Comcast will make its Xfinity app available on smart TVs and third party set-top boxes without the need to lease a cable box, the company announced today. Roku and Samsung Smart TVs will be the first devices to receive the apps later this year. The move comes as the FCC prepares to loosen the stranglehold cable companies have maintained over cable boxes for years.
The Xfinity TV Partner Program will allow TV and set-top box manufacturers to incorporate Comcast's cable offering, including the guide, cloud DVR recordings, and live TV directly into their products. With 22 million Comcast cable subscribers in the US, it likely won't be long before other TV manufacturers begin offering Comcast apps on their own products.
Comcast is trying to paint the expansion of its app program as a reason why the FCC doesn't need to intervene in the set-top box marketplace. "The FCC’s proposed set-top box mandate threatens to undermine this highly-dynamic marketplace, create substantial costs and consumer harms, and will take years to develop – only to be likely outdated by the time it reaches the marketplace – all in an effort to achieve what apps are already delivering for consumers," Mark Hess, Comcast's senior vice president of business and industry affairs, wrote.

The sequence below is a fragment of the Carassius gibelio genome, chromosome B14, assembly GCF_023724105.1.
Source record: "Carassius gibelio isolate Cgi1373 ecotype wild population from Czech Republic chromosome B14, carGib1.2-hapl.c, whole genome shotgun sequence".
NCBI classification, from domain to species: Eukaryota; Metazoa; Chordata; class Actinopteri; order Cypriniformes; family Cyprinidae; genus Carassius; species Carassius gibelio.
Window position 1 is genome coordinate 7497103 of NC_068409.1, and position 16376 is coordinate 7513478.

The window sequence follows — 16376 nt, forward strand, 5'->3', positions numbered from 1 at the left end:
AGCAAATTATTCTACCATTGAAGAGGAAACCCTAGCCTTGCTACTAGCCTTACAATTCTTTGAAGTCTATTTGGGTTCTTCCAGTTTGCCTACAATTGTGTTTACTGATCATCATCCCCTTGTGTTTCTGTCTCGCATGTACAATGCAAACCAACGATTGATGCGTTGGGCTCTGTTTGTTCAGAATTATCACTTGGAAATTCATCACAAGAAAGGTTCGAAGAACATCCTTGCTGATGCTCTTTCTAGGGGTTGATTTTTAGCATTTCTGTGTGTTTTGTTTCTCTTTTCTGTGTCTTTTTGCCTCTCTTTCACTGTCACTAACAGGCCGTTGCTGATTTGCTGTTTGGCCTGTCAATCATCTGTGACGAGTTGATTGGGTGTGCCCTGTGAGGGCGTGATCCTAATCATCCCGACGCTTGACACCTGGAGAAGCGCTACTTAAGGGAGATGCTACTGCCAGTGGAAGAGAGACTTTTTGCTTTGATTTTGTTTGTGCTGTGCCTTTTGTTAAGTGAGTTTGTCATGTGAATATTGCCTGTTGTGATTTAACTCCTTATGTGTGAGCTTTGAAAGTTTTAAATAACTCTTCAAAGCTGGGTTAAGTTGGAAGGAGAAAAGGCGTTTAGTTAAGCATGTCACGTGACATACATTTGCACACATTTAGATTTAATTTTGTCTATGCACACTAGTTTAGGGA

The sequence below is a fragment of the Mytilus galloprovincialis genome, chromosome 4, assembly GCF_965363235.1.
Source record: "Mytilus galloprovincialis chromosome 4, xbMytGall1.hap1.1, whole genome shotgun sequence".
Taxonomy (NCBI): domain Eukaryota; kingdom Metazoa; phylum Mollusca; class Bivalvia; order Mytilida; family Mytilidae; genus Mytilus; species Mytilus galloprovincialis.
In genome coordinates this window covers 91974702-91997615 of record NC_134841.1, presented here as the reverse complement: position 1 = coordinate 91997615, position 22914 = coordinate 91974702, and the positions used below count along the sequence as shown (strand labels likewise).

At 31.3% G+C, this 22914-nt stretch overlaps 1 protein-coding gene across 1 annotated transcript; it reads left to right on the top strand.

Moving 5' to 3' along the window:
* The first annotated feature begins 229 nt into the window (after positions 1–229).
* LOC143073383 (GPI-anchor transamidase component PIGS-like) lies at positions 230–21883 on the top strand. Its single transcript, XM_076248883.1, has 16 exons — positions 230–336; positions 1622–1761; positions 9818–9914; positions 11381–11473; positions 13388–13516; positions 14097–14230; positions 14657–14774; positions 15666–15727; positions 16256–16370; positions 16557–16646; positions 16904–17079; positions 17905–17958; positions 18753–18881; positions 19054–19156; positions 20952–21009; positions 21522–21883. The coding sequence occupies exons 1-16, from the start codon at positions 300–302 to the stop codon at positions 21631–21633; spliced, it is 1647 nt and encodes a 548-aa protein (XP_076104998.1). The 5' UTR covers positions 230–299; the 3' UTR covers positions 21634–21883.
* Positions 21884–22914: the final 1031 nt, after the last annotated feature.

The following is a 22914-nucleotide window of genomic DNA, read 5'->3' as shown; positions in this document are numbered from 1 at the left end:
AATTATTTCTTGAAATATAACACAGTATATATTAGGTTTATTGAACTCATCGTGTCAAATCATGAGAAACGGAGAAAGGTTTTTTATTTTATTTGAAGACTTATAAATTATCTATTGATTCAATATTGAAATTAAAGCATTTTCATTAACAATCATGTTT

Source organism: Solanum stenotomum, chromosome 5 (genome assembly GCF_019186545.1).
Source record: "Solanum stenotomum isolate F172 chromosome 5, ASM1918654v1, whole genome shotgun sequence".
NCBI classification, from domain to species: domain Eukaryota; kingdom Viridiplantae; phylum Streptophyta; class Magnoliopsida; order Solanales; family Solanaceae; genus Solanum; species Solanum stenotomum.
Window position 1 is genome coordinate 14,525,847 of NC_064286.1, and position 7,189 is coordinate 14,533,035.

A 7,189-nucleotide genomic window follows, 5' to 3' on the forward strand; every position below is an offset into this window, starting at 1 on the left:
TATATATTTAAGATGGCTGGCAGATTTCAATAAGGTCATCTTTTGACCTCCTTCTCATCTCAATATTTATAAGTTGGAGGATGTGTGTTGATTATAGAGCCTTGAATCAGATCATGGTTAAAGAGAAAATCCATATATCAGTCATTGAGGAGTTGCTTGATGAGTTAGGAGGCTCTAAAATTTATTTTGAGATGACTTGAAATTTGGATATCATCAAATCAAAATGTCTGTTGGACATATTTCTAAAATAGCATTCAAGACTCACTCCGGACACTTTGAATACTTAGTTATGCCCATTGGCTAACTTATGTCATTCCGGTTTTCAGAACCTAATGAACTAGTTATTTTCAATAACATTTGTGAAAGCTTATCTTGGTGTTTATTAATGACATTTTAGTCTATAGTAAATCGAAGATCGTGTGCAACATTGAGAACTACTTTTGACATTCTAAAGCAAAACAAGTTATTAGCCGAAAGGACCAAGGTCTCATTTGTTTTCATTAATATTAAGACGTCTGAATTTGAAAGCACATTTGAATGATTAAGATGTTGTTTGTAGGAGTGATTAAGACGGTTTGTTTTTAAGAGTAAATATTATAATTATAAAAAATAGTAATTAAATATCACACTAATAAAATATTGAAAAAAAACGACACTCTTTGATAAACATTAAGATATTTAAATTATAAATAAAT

You can expect other TV manufacturers to adopt Comcast's app sooner than later
In a statement to The Verge, an FCC official said that Comcast's app is still too locked down to be a true solution to the cable box issue. “While we do not know all of the details of this announcement, it appears to offer only a proprietary, Comcast-controlled user interface and seems to allow only Comcast content on different devices, rather than allowing those devices to integrate or search across Comcast content as well as other content consumers subscribe to,” the official stated.
But continuing to pay a monthly fee to cable companies to lease a set-top box you actually don't need is only benefiting the cable companies. But with only a handful of devices expected to have the Xfinity app this year, and a number of other cable companies who haven't taken the same steps to build their own apps, an open market is still the best option for consumers.